The San Juan Daily Star
When did ‘me,’ ‘we’ and ‘us’ become the media’s preferred pronouns?
By Bret Stephens
Over drinks not long ago, a friend summed up the way journalism had changed over the course of his career. “Journalists used to act like cynics, but at heart, we were idealists,” he said. “Now we’re often cynics masquerading as idealists.”
I thought of that line twice last week. The first time was on Wednesday, while reading, against my better judgment, about the abrupt resignation of Jeff Zucker as president of CNN. The second was on Sunday, after learning that my friend John Vinocur, the former executive editor of The International Herald Tribune, had died in Amsterdam at 81.
In these two stories lies the difference between the kind of journalism Americans used to venerate and the kind we have today.
The news about Zucker is that he was purportedly pushed out for failing to disclose a romantic (consensual) relationship with a senior colleague. Except hardly anyone at CNN seems to think that was the real reason, since the romance was common knowledge. This, in turn, has fueled suspicions that the explanation for the resignation is its own piece of cynicism masquerading as idealism — a show of moralistic propriety that, as some at CNN believe, is part of a legal strategy connected to former anchor Chris Cuomo’s potential suit over his severance package.
But it also leads to a deeper set of questions: Why should the private lives of media executives be a matter of public interest to anyone? Who turned the news business into an extended act of navel gazing? When did “me,” “we” and “us” become the news media’s preferred pronouns?
One journalist who was not much for navel gazing was Vinocur, whose column in the IHT was the one thing I would never miss when I was a graduate student in England and later when I worked as a journalist in Brussels and as an editor in Jerusalem.
From reading him over the years, I gleaned that Vinocur had covered, so it seemed, everything. The Biafran war. The Munich massacre. The Rumble in the Jungle. The Stroessner regime in Paraguay. Spy games in Germany. The Mitterrand monarchy in France. He was almost absurdly well sourced, thanks to years spent as The New York Times’ bureau chief in Paris and Bonn, Germany. And his prose — confident and confiding, energetic and endearing, intimate in detail and Olympian in scope — was, by far, the best in the paper.
A vintage Vinocur lede from a column of 25 years ago: “There once was a special box on the journalistic checklist for southern regimes run by men of dark reputation. It was the did-you-know-that-the-wife-of-an-American-diplomat-was-just-raped-near-the-tennis-club test, and it held that This Awful Place (Kinshasa, Managua, Asunción, etc.) could not be ranked in the really bad big leagues, its regime a candidate for total vituperation, unless the story was heard and the box checked within 36 hours of a hack’s arrival.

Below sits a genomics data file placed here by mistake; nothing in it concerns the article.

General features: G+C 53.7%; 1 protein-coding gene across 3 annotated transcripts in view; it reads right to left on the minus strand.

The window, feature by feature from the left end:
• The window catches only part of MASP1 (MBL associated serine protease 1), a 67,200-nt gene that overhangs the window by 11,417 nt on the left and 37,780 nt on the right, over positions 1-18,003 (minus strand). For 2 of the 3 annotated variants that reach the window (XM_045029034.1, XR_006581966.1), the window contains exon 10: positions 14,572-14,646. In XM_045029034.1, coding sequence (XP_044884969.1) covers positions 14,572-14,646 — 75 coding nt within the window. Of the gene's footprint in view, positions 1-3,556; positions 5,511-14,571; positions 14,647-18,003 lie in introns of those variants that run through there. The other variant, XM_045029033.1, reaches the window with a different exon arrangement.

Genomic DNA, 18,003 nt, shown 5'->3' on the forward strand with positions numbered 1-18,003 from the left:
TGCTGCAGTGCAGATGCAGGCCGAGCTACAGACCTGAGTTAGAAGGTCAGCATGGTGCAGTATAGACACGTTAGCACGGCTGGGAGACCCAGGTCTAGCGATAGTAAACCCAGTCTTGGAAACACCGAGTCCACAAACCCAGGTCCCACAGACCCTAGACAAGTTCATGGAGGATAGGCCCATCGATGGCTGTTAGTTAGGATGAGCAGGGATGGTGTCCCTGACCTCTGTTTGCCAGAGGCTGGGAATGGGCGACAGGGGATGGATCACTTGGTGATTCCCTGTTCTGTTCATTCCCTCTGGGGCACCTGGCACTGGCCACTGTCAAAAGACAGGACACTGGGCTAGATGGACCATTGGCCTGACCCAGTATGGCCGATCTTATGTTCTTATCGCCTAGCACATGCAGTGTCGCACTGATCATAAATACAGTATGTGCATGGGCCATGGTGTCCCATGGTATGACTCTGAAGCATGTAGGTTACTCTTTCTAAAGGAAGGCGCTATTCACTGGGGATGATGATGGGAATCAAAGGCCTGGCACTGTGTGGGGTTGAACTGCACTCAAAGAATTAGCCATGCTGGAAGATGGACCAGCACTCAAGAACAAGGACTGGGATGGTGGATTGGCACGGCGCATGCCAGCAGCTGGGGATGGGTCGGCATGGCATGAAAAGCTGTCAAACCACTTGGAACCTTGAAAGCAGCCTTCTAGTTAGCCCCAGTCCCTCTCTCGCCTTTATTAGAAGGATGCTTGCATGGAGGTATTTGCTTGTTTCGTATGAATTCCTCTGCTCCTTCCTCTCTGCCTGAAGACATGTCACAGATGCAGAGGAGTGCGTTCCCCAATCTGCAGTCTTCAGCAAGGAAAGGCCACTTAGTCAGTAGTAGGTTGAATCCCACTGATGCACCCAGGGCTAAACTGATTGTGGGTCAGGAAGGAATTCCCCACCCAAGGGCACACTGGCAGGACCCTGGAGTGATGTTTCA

Bottom line: The expectation of evil, or its presumption, has often obliterated all else in reporting from places with phosphorescent skies and mean governance.”
Such lines might struggle to pass editorial muster today. Too old school and pejorative. Hints of a colonialist posture.
But they made the morning paper a joy to read. And they gave a young journalist a sense of what his vocation might be like when practiced at its best: adventurous, literary, significant. As I read Vinocur in my 20s, I figured out what I wanted for my own career: to see the world without illusions — but without losing the ballast of personal ideals.
About 10 years ago, I got an unexpected visit from Vinocur in my office at The Wall Street Journal. Would I, he asked, give him a job? He was retired from the Times. But he still knew everyone, he had plenty to say, and his skills were intact. In this way I became his editor, he became my mentor, and we became friends.
For the next several years, he delivered a string of columns that look only better with the passage of time. From a 2015 column on the Minsk agreement, which helped set the stage for the present crisis in Ukraine: Its holes, he wrote, were “so gaping as to allow Russia to drive tanks unhampered through an open Ukrainian border for next to forever.” From a 2017 column raising alarms about Berlin’s increasingly neutralist foreign policy: “Is there a kind of German complicity or reflexive softness involving Russia that permits Moscow’s blatant (and strategic) lying without anything resembling serious retaliation?”
For many readers, these topics may have seemed distant. They didn’t trend on Twitter. They didn’t have the gossipy salaciousness of a newsroom scandale.
But they mattered. They looked outward. They dwelt heavily on the inner mechanics of politics and diplomacy. But they did so not for the sake of the game itself, but for the large things at stake.
I last saw Vinocur in Florida, shortly before the pandemic began. We had a gloomy conversation about the state of journalism. But when we parted, he said, “It’s a noble profession.”
It is. We should do more to live up to his example.